GLA: What’s something you repped that came out recently that you’re excited about?

MBS: I sold a book of nonfiction by Doug Fine, a very fine and funny writer / adventure journalist to Rachel Holtzman at Penguin/Avery. Doug is the author of Not Really An Alaskan Mountain Man and Farewell My Subaru, and now he is going to write from a legal pot farm through a growing season, using the arc of the plants’ growth as a hook to tell the story of marijuana in American culture today. Our working title is “Trimming Bud.”

GLA: As noted on your bio online, you have a very thick background of what you did prior to agenting. How does your background of teaching, marketing and even sailing play into your agenting style and what you like to see?

MBS: Because I have lived in a lot of places and worked in a lot of environments (on boats in Maine, in a variety of classrooms—including Dyslexic kids and an Ivy League school and a French university—in corporate boardrooms, swinging a hammer in Berkeley and as a staffer at a think tank, I have a pretty wide range of interests. So almost any nonfiction that either has fantastic writing or takes on big questions appeals to me. The marketing experience is useful because those years of experience help me to know intuitively what we can likely achieve for any author online and offline.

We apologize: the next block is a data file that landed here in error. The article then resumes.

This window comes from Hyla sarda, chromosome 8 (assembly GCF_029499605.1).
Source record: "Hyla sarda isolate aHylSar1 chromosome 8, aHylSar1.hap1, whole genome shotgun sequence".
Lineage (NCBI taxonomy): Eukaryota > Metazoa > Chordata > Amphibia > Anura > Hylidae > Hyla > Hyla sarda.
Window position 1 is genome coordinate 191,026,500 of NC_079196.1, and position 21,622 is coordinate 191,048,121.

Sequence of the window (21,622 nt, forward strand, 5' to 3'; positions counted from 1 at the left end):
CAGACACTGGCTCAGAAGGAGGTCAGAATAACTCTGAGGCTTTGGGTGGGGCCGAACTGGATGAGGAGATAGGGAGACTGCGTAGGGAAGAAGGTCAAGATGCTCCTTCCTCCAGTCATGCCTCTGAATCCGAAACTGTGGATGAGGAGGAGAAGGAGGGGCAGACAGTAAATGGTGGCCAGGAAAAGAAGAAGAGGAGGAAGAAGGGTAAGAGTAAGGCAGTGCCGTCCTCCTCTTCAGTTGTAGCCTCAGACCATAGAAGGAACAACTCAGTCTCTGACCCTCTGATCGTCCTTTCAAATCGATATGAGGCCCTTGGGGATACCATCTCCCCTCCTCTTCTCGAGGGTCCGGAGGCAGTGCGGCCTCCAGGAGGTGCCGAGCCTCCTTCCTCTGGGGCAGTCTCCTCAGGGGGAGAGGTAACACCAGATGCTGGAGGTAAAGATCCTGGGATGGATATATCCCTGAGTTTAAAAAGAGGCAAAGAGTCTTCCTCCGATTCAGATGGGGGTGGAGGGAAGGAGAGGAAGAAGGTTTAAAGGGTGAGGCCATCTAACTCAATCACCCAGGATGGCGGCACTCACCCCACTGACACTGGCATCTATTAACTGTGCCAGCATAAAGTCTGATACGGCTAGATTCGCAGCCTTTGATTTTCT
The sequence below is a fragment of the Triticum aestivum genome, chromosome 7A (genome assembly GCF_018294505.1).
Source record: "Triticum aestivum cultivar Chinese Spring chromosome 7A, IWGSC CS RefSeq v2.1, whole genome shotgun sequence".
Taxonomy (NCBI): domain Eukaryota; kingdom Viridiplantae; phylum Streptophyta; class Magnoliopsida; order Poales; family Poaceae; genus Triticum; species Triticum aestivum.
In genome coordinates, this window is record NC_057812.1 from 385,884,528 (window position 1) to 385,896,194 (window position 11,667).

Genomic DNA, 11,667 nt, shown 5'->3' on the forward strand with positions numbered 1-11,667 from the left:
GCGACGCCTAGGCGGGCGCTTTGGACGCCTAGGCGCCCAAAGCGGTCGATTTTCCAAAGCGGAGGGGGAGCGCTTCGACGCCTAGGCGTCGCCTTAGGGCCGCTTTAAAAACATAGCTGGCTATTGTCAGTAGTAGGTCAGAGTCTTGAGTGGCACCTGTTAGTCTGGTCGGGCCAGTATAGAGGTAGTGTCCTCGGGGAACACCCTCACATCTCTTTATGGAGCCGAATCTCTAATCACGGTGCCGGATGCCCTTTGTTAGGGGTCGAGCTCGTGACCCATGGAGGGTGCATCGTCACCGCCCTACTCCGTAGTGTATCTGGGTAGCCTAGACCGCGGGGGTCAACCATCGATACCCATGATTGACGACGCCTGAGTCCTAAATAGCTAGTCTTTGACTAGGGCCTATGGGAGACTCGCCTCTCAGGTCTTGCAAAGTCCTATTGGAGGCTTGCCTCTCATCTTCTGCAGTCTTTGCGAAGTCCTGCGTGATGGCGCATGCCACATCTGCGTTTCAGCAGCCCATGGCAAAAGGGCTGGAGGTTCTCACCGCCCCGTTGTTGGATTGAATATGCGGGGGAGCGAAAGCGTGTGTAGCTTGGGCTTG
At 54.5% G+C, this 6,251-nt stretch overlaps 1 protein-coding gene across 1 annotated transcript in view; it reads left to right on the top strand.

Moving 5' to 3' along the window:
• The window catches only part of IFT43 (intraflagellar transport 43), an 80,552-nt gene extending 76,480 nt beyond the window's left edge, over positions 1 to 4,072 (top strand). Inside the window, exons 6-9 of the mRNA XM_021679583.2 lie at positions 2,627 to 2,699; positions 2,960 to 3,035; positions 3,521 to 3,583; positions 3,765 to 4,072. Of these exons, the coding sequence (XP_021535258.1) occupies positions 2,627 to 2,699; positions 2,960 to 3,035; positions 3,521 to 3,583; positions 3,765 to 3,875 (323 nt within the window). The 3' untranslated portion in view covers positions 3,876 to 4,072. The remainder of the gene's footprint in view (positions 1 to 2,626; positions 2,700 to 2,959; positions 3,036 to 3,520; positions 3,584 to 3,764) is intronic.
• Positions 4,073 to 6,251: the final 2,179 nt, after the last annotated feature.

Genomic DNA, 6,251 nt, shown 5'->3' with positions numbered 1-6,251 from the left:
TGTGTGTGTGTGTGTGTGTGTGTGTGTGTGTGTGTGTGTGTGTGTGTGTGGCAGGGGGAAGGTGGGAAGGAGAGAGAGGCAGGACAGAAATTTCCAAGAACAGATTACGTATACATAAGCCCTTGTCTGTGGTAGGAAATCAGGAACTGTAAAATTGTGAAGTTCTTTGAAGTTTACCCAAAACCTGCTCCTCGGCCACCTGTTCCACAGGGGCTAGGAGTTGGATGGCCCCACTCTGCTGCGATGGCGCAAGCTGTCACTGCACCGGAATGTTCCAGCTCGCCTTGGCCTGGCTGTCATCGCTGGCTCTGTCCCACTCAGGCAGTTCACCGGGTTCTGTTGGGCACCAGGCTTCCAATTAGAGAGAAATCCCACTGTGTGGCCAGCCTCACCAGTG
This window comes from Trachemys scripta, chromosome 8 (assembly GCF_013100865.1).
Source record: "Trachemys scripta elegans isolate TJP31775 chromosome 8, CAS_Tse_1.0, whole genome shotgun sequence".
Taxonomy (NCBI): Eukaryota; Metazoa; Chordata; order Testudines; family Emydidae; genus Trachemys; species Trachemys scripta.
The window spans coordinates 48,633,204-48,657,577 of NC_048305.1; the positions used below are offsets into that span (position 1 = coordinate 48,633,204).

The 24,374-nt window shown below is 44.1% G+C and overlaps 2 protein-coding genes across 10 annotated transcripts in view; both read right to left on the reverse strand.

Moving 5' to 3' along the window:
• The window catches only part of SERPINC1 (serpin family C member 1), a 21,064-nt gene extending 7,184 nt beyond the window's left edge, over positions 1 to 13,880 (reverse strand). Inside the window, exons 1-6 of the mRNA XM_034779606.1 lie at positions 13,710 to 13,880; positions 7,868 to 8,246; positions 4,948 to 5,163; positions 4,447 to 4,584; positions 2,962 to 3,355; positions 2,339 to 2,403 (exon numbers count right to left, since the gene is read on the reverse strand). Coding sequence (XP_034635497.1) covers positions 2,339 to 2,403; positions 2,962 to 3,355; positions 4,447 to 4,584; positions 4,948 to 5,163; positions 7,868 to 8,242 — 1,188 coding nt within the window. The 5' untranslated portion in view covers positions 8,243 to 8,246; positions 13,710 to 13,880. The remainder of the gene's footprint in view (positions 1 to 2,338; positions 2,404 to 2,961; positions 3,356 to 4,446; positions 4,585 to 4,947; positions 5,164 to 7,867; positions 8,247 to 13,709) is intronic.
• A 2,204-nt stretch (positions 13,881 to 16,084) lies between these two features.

GLA: I see you sold a thriller recently and seek good thrillers from writers. Concerning thrillers, what kinds of plots and even first pages do you see too much of? What are too many writers doing?

(See our growing list of thriller agents.)

MBS: It’s not easy for me to generalize about what I see too much of. I do read the submissions to Regal so I see a lot. I think perhaps the easiest way to answer that question is to say that it appears to me that a lot of people (whose work is weaker) submit materials that have not been vetted or reviewed or criticized in a substantial way. It’s a curious leap that some folks want to make, from something that came out of their head directly to publication, without any meaningful engagement with people who can give them good constructive notes that help them grow, and avoid a lot of clichés and predictable beginnings, excessive layering on of adverbs, that kind of thing.